The Smithsonian’s Folklife Festival celebrates sustainable agriculture this year
Farmers and malls don’t often go together, but they will later this month when the Smithsonian Folklife Festival turns part of the National Mall into a vibrant celebration of sustainable agriculture—and will be there.


Posted June 16, 2005: The Rodale Institute®, which brings you, has been invited to participate in the Food Culture USA portion of the Folklife Festival, which runs from June 23 to June 27 and June 30 to July 4, 2005 in Washington, D.C. Food Culture USA, say its creators, “celebrates the extraordinary story of the American food revolution of the last 30 years. The program focuses on three of its driving forces: the immigration that has introduced new foods and tastes to American cooking, the grassroots movement for sustainable agriculture and its connection with traditional methods of growing, and the role that chefs and cooks as tradition-bearers have played in encouraging appreciation for the great variety of American foodways.”

“The growing interest in food has introduced a number of movements in the United States,” said co-curator Stephen Kidd of the Smithsonian Center for Folklife and Cultural Heritage. “These include a boom in organic products and produce; the ascendancy of the soybean; the benefits of free-range meat and sustainable farming; and the interest in experiencing food at alternative markets rather than shopping at conventional grocery stores.” The Festival explores and celebrates all of these changes.

The Rodale Institute employees will be staffing a tent throughout the event devoted to explaining the connection between healthy soil and healthy food to interested visitors. (The total draw for the event is over 1 million folks—one of the largest celebrations in the nation.) If you come, please drop by and chat.

We’ll also be participating in informal “Around the Table” chats with other food and farming experts throughout the celebration, including:

  • a free-ranging chat about local food and local economies;
  • a discussion of sustainability and local sourcing by restaurants and retailers;
  • and an exploration of the differences between organic, natural and conventionally produced foods.

Best of all, the Food Culture USA portion of the Festival is going to be Sustainable Ag Central for the two weeks of the event—an incredible convocation of organic, sustainable and traditional farmers from around the country and the globe, as well as dozens of chefs who source food locally. Among those who will be showing and telling (just a small sampling):

Dairy farmers and artisanal cheese makers from six different states.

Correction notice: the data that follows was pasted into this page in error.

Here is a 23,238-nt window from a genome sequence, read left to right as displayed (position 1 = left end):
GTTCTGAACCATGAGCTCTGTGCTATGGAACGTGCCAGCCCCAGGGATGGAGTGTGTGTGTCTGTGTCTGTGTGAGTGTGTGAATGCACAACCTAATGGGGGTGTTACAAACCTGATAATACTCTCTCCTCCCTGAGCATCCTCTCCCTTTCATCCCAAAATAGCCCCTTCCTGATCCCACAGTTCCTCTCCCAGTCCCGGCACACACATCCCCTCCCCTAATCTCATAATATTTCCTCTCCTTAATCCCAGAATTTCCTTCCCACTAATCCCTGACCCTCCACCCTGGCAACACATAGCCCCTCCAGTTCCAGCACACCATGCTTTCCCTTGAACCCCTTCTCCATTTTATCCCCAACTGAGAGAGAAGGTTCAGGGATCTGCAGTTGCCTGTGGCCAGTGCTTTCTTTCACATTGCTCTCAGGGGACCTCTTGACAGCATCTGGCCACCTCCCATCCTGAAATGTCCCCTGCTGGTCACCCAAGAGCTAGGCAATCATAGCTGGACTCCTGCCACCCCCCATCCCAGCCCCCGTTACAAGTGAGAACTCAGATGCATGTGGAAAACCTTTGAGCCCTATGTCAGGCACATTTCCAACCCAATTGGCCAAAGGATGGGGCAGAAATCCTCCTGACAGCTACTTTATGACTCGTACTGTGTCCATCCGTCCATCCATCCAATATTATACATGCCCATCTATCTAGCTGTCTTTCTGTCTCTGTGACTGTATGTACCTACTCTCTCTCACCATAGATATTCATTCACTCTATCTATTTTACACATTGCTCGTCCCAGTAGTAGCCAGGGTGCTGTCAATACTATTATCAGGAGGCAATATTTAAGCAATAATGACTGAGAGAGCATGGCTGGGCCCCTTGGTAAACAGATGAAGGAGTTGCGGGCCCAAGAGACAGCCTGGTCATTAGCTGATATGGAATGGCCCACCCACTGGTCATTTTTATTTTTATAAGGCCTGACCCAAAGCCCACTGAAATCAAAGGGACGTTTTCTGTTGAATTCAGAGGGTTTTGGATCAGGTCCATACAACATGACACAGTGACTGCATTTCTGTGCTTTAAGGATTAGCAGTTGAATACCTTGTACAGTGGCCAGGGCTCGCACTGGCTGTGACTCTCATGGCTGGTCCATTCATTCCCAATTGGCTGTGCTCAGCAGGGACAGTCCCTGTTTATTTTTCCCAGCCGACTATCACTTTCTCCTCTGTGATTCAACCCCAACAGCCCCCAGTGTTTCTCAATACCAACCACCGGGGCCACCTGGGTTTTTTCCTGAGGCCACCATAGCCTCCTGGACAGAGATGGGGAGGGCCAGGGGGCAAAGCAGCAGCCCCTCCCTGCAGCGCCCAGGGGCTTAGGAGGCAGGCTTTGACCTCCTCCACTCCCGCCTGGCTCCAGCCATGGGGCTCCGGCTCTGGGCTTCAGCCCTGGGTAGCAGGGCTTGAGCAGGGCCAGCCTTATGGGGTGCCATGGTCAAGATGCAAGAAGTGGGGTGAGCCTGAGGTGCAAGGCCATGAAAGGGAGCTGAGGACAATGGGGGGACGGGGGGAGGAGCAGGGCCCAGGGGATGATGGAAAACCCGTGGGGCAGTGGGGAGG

Representatives from a small organic farmers’ cooperative in Bolivia that grows, manufactures and exports cocoa products—powder, butter and chocolate.

Members of a cooperative of around 300 coffee farmers in the southern highlands of Tanzania.

Eliot Coleman and Barbara Damrosch of Four Season Farm in Maine—famous for their off season greenhouse production and their books.

A variety of community activists from around the country who have been involved in school lunch programs and urban and school garden initiatives—including Alice Waters and others involved in the Edible Schoolyard project in Berkeley, CA.

Moie and Jim Crawford of New Morning Farm in western PA, who’ve been selling at DC farmers’ markets for over 30 years. (See Moie’s story in New Farm for her perspective on the multiple values of selling direct in a city.)

Will and Erika Allen, who run Growing Power (based in Milwaukee), a national not-for-profit organization dedicated to supporting small family farms and bring healthy affordable food to urban areas. (Will, a giant of a man and a former pro basketball player, is also involved in the National Immigrant Farming Initiative.)

Elizabeth Beggins and Ann Yonkers of Pot Pie Farm in Whitman, Maryland. Ann, a crusader for farmers’ markets, is co-director of FreshFarm, which runs six markets in the Chesapeake Bay area.

Hmong immigrants Tzaxe and Ying Lee, who farm 130 acres of specialty vegetables and 230 acres of grapes in Fresno, California.

Don Bustos, a pepper farmer in New Mexico, is president of Santa Fe’s Farmers’ Market Institute.

Wildcrafters Nova Kim and Les Hook of Albany, Vermont, who sell wild foods to restaurants throughout New England.

Food Culture USA events run daily from 11 am to 5:30 pm. You’ll find the farmers, food activists and chefs in tents and pavilions on the National Mall almost directly in front of the classic old castle building that is the Smithsonian headquarters. For more details about Food Culture USA, go to You’ll find a link at the bottom of the page to a PDF document that provides a detailed schedule of all events.

Below are some details of our own scheduled appearances:

June 23, 12 noon: Passing it On: Soil, Pollen, Taste & Health

June 25, 4 pm: Organic, Natural and Conventional: Navigating the Food Landscape

June 26, 4 pm: Local Food, Local Economies

June 27, 3 pm: Sustaining Tradition: How sustainability connects with traditional growing methods

July 2, 4 pm: Organic Standards: an honest discussion about the organic standards and how their integrity can be maintained.

July 3, 11 am: Traditional Crops in New Soil: the growth of immigrant farming in this country, and how it is preserving biodiversity.

July 4, 1 pm: Sustainability and Local Sourcing: the importance and challenge for restaurants and retailers of how to source food locally.